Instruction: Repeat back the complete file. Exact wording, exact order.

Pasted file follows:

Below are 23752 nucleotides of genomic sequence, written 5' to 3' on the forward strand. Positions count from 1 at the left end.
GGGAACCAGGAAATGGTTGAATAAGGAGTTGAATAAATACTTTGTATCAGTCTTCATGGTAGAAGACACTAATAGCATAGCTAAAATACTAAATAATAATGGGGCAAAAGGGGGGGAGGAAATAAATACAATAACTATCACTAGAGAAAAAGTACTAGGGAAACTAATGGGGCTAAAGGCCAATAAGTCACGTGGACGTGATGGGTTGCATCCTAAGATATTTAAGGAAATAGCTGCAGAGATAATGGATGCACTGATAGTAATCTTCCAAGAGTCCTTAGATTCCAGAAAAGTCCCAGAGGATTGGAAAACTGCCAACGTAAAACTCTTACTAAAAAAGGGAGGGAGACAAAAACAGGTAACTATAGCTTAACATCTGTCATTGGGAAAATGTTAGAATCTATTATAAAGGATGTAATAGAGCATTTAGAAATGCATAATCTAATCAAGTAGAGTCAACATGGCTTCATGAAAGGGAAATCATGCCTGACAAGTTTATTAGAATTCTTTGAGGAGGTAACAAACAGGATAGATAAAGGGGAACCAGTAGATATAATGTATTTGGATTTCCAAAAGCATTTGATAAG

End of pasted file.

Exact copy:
Below are 23752 nucleotides of genomic sequence, written 5' to 3' on the forward strand. Positions count from 1 at the left end.
GGGAACCAGGAAATGGTTGAATAAGGAGTTGAATAAATACTTTGTATCAGTCTTCATGGTAGAAGACACTAATAGCATAGCTAAAATACTAAATAATAATGGGGCAAAAGGGGGGGAGGAAATAAATACAATAACTATCACTAGAGAAAAAGTACTAGGGAAACTAATGGGGCTAAAGGCCAATAAGTCACGTGGACGTGATGGGTTGCATCCTAAGATATTTAAGGAAATAGCTGCAGAGATAATGGATGCACTGATAGTAATCTTCCAAGAGTCCTTAGATTCCAGAAAAGTCCCAGAGGATTGGAAAACTGCCAACGTAAAACTCTTACTAAAAAAGGGAGGGAGACAAAAACAGGTAACTATAGCTTAACATCTGTCATTGGGAAAATGTTAGAATCTATTATAAAGGATGTAATAGAGCATTTAGAAATGCATAATCTAATCAAGTAGAGTCAACATGGCTTCATGAAAGGGAAATCATGCCTGACAAGTTTATTAGAATTCTTTGAGGAGGTAACAAACAGGATAGATAAAGGGGAACCAGTAGATATAATGTATTTGGATTTCCAAAAGCATTTGATAAG